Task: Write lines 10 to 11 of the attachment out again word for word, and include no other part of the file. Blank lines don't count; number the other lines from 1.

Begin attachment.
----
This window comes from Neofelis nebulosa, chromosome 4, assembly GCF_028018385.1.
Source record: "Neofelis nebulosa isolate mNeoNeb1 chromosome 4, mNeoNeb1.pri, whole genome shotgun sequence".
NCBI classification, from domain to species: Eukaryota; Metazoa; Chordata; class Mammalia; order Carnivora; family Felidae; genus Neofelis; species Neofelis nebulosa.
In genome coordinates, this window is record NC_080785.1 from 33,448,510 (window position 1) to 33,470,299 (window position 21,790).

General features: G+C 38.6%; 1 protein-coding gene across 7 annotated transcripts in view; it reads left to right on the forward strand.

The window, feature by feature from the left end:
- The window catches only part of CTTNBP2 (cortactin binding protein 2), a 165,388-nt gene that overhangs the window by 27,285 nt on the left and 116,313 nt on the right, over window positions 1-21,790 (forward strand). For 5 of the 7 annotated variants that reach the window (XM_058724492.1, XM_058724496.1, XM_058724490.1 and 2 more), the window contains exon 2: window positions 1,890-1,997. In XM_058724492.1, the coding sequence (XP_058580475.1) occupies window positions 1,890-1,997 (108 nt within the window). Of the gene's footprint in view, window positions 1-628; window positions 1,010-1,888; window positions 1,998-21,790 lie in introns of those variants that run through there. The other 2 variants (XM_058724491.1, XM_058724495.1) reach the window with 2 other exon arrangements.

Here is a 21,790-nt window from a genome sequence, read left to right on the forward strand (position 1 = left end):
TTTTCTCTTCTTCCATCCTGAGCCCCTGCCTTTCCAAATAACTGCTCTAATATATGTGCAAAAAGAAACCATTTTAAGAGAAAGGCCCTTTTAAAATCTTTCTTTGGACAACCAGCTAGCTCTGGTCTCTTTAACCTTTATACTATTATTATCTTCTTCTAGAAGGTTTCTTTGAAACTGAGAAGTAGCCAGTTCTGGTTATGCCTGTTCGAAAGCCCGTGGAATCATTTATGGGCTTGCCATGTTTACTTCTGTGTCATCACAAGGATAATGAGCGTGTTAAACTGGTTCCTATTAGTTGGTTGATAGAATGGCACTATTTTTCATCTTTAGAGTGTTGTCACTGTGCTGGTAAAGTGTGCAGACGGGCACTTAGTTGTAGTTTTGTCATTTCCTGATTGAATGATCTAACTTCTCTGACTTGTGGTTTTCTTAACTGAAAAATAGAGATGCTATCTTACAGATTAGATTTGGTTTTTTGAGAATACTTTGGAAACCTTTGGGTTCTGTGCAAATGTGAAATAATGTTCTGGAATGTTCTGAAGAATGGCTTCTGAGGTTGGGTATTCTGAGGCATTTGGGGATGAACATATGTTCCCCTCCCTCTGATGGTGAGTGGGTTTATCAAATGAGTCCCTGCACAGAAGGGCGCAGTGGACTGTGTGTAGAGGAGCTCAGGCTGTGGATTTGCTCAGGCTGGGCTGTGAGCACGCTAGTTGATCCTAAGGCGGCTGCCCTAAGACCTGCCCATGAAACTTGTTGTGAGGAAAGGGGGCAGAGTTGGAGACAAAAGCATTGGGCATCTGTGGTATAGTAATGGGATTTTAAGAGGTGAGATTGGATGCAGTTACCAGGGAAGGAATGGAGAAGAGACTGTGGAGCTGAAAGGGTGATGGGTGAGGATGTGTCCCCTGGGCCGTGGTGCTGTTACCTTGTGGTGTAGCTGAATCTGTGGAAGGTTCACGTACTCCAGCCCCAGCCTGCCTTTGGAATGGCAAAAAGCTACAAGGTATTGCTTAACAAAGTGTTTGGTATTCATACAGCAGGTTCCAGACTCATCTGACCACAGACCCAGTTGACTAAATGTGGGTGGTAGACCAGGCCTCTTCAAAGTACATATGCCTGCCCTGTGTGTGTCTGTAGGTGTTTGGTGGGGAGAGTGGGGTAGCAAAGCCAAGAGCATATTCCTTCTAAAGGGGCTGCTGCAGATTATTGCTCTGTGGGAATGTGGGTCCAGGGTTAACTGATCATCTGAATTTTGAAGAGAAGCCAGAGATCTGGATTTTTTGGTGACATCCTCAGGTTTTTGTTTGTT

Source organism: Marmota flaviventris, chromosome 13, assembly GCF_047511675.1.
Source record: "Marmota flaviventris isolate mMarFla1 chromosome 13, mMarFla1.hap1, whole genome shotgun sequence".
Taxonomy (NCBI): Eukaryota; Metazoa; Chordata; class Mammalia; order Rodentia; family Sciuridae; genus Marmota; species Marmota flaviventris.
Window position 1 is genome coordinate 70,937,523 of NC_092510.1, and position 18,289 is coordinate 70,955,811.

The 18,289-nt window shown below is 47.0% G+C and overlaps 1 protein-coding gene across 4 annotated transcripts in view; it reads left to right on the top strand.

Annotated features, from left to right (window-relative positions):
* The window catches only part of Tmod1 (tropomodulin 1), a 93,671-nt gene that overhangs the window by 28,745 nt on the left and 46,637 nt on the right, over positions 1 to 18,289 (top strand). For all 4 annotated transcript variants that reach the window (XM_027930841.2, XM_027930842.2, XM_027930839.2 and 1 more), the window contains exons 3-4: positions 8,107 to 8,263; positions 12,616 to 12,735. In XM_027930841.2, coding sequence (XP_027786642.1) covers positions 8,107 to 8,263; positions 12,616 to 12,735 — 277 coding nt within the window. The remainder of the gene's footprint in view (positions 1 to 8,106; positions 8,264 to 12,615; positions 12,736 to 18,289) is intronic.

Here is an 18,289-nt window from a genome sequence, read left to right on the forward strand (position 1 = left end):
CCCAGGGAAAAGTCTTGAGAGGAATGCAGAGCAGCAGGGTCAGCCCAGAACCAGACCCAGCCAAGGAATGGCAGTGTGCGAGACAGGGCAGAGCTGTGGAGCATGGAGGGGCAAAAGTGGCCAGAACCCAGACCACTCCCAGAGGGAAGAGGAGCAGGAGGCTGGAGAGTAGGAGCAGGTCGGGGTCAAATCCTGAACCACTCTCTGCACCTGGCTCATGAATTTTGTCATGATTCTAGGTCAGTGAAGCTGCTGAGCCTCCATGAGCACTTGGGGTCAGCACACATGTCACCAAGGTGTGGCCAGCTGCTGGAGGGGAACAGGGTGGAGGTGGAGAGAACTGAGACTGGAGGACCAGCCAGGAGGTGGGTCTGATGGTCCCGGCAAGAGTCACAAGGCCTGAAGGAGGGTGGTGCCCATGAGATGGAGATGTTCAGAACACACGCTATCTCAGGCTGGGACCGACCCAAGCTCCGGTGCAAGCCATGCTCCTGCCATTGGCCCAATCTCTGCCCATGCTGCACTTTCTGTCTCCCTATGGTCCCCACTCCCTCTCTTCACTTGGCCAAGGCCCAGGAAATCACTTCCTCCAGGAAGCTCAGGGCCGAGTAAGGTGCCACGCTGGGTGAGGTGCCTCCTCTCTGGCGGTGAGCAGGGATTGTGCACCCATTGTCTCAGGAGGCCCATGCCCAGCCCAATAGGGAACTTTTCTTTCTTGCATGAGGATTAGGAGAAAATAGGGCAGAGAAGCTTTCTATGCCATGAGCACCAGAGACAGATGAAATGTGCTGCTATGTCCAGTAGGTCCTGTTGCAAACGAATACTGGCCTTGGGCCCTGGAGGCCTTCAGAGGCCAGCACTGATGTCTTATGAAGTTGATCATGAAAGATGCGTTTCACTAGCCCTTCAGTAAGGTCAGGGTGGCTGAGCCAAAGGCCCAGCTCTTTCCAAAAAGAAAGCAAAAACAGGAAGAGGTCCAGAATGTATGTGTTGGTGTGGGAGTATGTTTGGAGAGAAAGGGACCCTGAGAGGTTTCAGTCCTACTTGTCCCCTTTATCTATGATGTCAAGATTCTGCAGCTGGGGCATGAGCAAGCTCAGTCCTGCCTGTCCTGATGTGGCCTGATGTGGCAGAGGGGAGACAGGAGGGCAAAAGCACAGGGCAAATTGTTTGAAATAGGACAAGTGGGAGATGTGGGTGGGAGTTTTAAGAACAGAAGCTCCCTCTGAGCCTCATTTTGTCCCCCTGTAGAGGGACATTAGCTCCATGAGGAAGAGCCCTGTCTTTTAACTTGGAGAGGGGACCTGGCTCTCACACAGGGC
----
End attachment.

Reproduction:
Source organism: Marmota flaviventris, chromosome 13, assembly GCF_047511675.1.
Source record: "Marmota flaviventris isolate mMarFla1 chromosome 13, mMarFla1.hap1, whole genome shotgun sequence".